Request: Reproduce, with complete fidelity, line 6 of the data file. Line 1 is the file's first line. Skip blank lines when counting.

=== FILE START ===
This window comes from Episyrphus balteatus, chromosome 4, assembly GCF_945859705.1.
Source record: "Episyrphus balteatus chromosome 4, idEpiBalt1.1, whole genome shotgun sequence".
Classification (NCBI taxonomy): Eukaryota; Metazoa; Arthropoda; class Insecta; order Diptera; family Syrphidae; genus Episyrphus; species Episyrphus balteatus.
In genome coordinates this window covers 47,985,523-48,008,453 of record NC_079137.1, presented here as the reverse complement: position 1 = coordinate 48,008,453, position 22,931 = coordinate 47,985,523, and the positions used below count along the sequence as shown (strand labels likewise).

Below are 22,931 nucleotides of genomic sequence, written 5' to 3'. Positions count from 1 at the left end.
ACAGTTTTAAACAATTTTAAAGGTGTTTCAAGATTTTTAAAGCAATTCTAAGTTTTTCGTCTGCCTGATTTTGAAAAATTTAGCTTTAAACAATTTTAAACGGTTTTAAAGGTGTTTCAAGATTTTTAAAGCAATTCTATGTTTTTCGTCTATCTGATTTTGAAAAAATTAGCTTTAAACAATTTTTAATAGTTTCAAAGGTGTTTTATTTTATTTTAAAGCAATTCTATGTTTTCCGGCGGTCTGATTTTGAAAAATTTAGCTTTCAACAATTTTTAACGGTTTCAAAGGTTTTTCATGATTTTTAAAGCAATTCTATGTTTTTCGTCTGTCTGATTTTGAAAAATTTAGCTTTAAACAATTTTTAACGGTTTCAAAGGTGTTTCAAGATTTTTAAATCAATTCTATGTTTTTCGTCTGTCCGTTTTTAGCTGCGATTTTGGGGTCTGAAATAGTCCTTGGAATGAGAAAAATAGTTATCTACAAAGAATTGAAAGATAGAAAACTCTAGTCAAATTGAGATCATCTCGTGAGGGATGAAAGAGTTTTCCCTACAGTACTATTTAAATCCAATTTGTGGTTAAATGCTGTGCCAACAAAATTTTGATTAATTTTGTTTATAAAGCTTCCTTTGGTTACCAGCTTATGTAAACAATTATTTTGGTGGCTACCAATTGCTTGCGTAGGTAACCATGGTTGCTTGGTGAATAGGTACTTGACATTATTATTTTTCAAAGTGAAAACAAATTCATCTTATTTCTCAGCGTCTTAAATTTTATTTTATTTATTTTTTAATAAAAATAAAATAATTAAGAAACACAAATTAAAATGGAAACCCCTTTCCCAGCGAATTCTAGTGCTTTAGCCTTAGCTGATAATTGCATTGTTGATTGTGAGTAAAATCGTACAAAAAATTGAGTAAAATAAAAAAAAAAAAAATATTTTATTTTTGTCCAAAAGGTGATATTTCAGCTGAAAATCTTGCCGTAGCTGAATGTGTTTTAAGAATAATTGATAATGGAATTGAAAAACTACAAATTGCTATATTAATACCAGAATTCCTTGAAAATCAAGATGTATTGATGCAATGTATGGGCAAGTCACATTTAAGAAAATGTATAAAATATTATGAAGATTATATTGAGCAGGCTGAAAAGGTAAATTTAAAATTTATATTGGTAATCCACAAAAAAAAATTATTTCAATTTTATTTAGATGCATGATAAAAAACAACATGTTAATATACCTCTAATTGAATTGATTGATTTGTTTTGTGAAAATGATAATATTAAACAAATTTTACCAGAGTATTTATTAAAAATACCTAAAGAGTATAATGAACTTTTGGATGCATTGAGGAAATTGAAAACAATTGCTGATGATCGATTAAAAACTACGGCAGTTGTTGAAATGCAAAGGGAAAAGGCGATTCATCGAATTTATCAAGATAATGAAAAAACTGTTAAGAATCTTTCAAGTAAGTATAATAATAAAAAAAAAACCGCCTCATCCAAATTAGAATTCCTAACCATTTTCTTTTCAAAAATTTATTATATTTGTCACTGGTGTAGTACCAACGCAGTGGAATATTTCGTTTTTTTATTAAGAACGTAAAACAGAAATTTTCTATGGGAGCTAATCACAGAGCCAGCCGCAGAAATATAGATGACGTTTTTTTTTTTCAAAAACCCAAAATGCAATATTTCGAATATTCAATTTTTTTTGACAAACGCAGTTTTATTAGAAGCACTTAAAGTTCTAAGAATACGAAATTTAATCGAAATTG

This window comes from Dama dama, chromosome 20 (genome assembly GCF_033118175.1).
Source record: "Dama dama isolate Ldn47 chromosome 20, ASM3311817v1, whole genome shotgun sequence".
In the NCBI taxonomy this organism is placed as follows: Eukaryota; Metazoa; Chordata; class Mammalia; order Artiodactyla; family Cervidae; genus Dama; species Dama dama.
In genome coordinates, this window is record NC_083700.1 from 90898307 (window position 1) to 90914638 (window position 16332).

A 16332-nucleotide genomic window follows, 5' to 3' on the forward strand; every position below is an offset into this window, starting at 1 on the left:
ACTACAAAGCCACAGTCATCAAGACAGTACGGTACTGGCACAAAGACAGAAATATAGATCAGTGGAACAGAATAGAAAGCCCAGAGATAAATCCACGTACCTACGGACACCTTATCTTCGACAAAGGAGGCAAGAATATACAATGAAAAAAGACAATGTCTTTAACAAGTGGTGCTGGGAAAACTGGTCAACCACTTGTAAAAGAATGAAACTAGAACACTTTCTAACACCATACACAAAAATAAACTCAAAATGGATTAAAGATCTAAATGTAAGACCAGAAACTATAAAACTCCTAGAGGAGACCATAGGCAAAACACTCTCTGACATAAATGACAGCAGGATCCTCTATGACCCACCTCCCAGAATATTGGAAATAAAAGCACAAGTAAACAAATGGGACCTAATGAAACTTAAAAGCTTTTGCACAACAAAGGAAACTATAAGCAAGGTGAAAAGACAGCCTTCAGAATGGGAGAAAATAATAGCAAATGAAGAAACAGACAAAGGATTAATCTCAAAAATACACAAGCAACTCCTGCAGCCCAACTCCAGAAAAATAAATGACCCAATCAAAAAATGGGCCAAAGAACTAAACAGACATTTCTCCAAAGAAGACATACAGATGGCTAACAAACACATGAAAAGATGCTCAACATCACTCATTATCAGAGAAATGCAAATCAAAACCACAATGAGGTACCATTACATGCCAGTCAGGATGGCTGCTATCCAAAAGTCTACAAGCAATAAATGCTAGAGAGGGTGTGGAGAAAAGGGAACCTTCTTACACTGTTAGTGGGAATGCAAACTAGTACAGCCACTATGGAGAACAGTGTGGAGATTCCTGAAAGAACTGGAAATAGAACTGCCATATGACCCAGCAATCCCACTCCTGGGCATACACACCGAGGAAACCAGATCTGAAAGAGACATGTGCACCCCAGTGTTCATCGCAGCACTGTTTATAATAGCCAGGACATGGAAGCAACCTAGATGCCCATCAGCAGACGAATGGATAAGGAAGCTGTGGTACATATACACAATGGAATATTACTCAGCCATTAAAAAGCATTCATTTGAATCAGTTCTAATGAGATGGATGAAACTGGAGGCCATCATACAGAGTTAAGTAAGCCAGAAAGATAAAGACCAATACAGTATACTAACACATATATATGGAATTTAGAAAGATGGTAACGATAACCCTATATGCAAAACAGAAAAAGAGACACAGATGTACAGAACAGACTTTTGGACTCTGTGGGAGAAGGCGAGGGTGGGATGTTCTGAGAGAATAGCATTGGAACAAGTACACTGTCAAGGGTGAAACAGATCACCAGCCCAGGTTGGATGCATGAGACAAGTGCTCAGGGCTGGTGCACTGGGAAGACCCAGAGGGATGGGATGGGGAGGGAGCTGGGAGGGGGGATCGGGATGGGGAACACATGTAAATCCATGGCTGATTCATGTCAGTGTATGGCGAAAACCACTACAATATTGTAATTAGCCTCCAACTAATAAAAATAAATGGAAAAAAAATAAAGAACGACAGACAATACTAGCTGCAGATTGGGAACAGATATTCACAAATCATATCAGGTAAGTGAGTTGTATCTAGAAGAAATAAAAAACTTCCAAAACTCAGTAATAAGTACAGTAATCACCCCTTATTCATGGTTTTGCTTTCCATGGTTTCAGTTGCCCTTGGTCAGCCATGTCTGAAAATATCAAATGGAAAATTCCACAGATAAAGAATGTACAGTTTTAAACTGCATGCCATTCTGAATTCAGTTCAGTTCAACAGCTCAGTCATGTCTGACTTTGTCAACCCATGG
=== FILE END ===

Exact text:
ACAGTTTTAAACAATTTTAAAGGTGTTTCAAGATTTTTAAAGCAATTCTAAGTTTTTCGTCTGCCTGATTTTGAAAAATTTAGCTTTAAACAATTTTAAACGGTTTTAAAGGTGTTTCAAGATTTTTAAAGCAATTCTATGTTTTTCGTCTATCTGATTTTGAAAAAATTAGCTTTAAACAATTTTTAATAGTTTCAAAGGTGTTTTATTTTATTTTAAAGCAATTCTATGTTTTCCGGCGGTCTGATTTTGAAAAATTTAGCTTTCAACAATTTTTAACGGTTTCAAAGGTTTTTCATGATTTTTAAAGCAATTCTATGTTTTTCGTCTGTCTGATTTTGAAAAATTTAGCTTTAAACAATTTTTAACGGTTTCAAAGGTGTTTCAAGATTTTTAAATCAATTCTATGTTTTTCGTCTGTCCGTTTTTAGCTGCGATTTTGGGGTCTGAAATAGTCCTTGGAATGAGAAAAATAGTTATCTACAAAGAATTGAAAGATAGAAAACTCTAGTCAAATTGAGATCATCTCGTGAGGGATGAAAGAGTTTTCCCTACAGTACTATTTAAATCCAATTTGTGGTTAAATGCTGTGCCAACAAAATTTTGATTAATTTTGTTTATAAAGCTTCCTTTGGTTACCAGCTTATGTAAACAATTATTTTGGTGGCTACCAATTGCTTGCGTAGGTAACCATGGTTGCTTGGTGAATAGGTACTTGACATTATTATTTTTCAAAGTGAAAACAAATTCATCTTATTTCTCAGCGTCTTAAATTTTATTTTATTTATTTTTTAATAAAAATAAAATAATTAAGAAACACAAATTAAAATGGAAACCCCTTTCCCAGCGAATTCTAGTGCTTTAGCCTTAGCTGATAATTGCATTGTTGATTGTGAGTAAAATCGTACAAAAAATTGAGTAAAATAAAAAAAAAAAAAATATTTTATTTTTGTCCAAAAGGTGATATTTCAGCTGAAAATCTTGCCGTAGCTGAATGTGTTTTAAGAATAATTGATAATGGAATTGAAAAACTACAAATTGCTATATTAATACCAGAATTCCTTGAAAATCAAGATGTATTGATGCAATGTATGGGCAAGTCACATTTAAGAAAATGTATAAAATATTATGAAGATTATATTGAGCAGGCTGAAAAGGTAAATTTAAAATTTATATTGGTAATCCACAAAAAAAAATTATTTCAATTTTATTTAGATGCATGATAAAAAACAACATGTTAATATACCTCTAATTGAATTGATTGATTTGTTTTGTGAAAATGATAATATTAAACAAATTTTACCAGAGTATTTATTAAAAATACCTAAAGAGTATAATGAACTTTTGGATGCATTGAGGAAATTGAAAACAATTGCTGATGATCGATTAAAAACTACGGCAGTTGTTGAAATGCAAAGGGAAAAGGCGATTCATCGAATTTATCAAGATAATGAAAAAACTGTTAAGAATCTTTCAAGTAAGTATAATAATAAAAAAAAAACCGCCTCATCCAAATTAGAATTCCTAACCATTTTCTTTTCAAAAATTTATTATATTTGTCACTGGTGTAGTACCAACGCAGTGGAATATTTCGTTTTTTTATTAAGAACGTAAAACAGAAATTTTCTATGGGAGCTAATCACAGAGCCAGCCGCAGAAATATAGATGACGTTTTTTTTTTTCAAAAACCCAAAATGCAATATTTCGAATATTCAATTTTTTTTGACAAACGCAGTTTTATTAGAAGCACTTAAAGTTCTAAGAATACGAAATTTAATCGAAATTG